La-7

The La-7 was a further development in the Lavochkin line of aircraft dating back to the LaGG-1 in 1938. The LaGG-1 was followed by the LaGG-3 and with a change of engines from in line to radial became the La-5. By 1943 the La-5 had become the mainstay of the Soviet air force but Semyon Lavochkin, the head designer, felt it could be further improved upon. At this point in the war supplies of light alloy metals had become more stable and as a result Lavochkin began replacing some of the wooden parts of the La-5 with light alloy parts. This included the wing spars. Other streamlining changes were made as well increasing performance further. A more powerful engine and heavier armament  made the aircraft a potent weapon which was not only faster than the Fw 190, its main competitor but it was more maneuverable. The La-7 first flew in November of 1943 and entered service the following spring. The La-7 earned itself a superb combat record by the end of the war having been flown by the top two Soviet aces. The La-7 was the only Soviet aircraft to shoot down an Me 262. Total production of the La-7 amounted to 5,753 aircraft, some of which soldiered on after the war.

The Kit

 

The Eduard La-7 comes in a top open two part box with nice artwork on the top. Inside the box is a resealable bag with parts in light gray and a zip lock bag with the clear parts. The gray parts have a smooth finish with just a hint of flash. The panel lines and fastener detail is recessed and quite fine. There are few due to the wooden construction of the aircraft. I found no surface defects on the airframe pieces. The control surfaces are all fixed. The fabric on the control surfaces is very nicely done. The only ejector pin marks I found that will show are on the outside of the gear doors. This is actually a good thing as the outsides are otherwise smooth whereas the inside surfaces have molded detail. They will be much easier to deal with on the outside. The fuselage has some cockpit detail molded mostly structural but there are a number of add on parts, throttle quadrant and trim wheels that will provide enough detail for most I suspect. The instrument panel has dial bezels molded in and there is a decal for it on the decal sheet but the instruments are very low in contrast.The main gear bays are boxed in with little in the way of detail, the inside of the upper wing has detail that will show in the gear bays. The propeller is one of the build up kind, never a favorite of mine. The wheels are not weighted. Altogether by my count there are 69 parts in gray. See photos below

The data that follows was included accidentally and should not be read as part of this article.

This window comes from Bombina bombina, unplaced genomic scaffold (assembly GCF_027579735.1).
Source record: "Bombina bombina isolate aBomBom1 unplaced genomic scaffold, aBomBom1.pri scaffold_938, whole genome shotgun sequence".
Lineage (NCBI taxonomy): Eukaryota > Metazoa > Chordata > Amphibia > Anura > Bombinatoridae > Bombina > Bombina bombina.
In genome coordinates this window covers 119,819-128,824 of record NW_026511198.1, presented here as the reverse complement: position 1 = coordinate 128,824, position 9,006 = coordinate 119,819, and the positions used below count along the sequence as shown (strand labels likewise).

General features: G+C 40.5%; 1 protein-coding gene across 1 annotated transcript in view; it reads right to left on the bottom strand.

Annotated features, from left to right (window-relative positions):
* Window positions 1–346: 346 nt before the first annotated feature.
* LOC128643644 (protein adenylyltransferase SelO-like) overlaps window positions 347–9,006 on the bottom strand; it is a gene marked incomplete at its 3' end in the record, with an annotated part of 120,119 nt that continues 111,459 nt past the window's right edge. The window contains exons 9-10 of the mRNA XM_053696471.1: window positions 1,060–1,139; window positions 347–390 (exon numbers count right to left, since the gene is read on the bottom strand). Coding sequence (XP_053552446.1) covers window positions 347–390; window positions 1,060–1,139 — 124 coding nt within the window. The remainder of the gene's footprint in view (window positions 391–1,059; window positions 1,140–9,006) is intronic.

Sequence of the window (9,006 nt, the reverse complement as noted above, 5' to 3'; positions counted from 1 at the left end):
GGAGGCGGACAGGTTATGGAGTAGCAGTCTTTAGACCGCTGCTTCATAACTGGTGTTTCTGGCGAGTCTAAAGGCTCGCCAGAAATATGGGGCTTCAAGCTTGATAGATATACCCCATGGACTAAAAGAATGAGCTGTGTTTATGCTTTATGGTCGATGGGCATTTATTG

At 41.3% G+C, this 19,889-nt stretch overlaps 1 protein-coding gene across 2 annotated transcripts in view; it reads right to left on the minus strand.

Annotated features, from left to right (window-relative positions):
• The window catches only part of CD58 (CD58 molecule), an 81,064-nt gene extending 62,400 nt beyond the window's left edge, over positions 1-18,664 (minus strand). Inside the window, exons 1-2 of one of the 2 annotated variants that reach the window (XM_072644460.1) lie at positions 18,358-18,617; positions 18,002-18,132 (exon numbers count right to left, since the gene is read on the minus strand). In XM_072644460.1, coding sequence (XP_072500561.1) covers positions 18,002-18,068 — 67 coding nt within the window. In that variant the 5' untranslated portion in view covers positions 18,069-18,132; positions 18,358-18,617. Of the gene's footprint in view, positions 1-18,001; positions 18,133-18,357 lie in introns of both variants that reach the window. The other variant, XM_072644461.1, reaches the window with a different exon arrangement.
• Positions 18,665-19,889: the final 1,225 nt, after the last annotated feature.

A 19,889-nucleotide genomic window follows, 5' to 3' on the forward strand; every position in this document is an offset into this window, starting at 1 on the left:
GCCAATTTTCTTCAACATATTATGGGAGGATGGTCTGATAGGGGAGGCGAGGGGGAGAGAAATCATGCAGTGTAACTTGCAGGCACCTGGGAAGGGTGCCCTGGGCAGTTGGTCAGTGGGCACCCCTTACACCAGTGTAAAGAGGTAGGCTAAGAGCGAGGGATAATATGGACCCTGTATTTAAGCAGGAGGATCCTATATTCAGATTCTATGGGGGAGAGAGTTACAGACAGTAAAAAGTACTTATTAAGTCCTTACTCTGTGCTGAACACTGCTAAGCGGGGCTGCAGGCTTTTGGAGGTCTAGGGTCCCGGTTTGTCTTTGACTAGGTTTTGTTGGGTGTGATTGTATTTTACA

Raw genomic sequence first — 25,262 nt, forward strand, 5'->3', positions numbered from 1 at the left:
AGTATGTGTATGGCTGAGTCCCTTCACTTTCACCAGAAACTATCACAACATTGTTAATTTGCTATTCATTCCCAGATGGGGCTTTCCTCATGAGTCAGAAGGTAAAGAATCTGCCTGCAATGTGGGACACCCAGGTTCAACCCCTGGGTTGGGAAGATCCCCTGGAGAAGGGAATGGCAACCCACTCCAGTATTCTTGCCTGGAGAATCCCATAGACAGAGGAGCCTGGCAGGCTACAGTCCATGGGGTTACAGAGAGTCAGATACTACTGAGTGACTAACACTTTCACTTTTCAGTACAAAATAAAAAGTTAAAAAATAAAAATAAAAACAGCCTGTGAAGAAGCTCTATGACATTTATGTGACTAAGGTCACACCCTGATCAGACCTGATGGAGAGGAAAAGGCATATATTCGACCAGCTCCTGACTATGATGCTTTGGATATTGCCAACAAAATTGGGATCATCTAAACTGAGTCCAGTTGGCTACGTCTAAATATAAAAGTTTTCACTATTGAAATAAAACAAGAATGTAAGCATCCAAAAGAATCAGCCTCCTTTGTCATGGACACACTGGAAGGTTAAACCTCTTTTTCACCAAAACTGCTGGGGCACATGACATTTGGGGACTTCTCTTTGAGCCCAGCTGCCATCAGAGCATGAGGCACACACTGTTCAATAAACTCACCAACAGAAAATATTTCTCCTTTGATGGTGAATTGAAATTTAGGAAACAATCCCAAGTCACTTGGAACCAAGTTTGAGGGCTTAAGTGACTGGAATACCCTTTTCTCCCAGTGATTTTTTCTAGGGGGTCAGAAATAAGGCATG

The clear parts are little on the thick side compared to norm these days but reasonably clear. Should look better with a coat of Future. The frame lines are clearly designated but not raised. See photo below.

The decals are thin and in register. The red seems to be a little faded, I'm not sure if that was intentional or not. Typical of Eduard Weekend editions there are markings for only one aircraft. See photo below.

The instructions are printed on an A4 sheet folded in half. The first page has a parts map and the usual symbol chart and safety warnings. The balance of the sheet is assembly drawings. For decal placement and painting information one must use the diagrams on the box lid.

After Market Goodies

I decided to spring for some after market goodies for this kit as the cockpit needs some help. I chose to go with a CMK [4195] cockpit set. The set is molded in a tan resin and consists of separate side walls, seat, floor, a radio shelf, a control stick and various other goodies. The seat has harness and belts molded. The side walls are thin to the point of being transparent and had a couple open spots but I don't think these will be an issue once painted and installed in the cockpit. I could find no surface defects or short shots and only minimal flash however the pour blocks are substantial on some of the pieces. The instructions were printed on a small sheet and were brief but adequate. See photo below.

The set also contained a small photo etch fret with color instruments and other goodies such as trim wheels, rudder bar and armament arming handles. See photo below

Since the kit clear part is not all that great I decided to get a Squadron [9637] canopy which is thin and clear and will be easier to open for display purposes. See photo below.
 
Prior to obtaining the above set I had already purchased the Eduard color PE set [49207] one of their zoom color sets no less. It also has a harness and belts which look much nicer than the ones molded into the resin seat from the above set. There are also screens for the oil cooler and all the other little goodies usually associated with Eduard kits. The instrument panel is better rendered than the one in the CMK set.See photo below.

And lastly I decided to spring for some aftermarket decals from Aeromaster [48534] which includes markings for five aircraft. The decals appear thin, opaque and well registered. See photo below.

Conclusions

This is a fairly simple kit as are most of the Eduard Weekend additions and is purported to be from the same molds as the Gavia kit. This kit is everything that the Hobbycraft kit isn't and most other reviews are favorable in the area of fit. Without the after market items it's still a respectable kit and the after market items take it to the next level. Recommended to all modelers of all skill levels.

Links to kit build or reviews

A build / reviews can be found here and here. Note the first one is for the Gavia kit which is virtually identical.

References

Soviet Aces of World War 2 by Hugh Morgan

Back to the Russians are Coming

Updated 10/28/09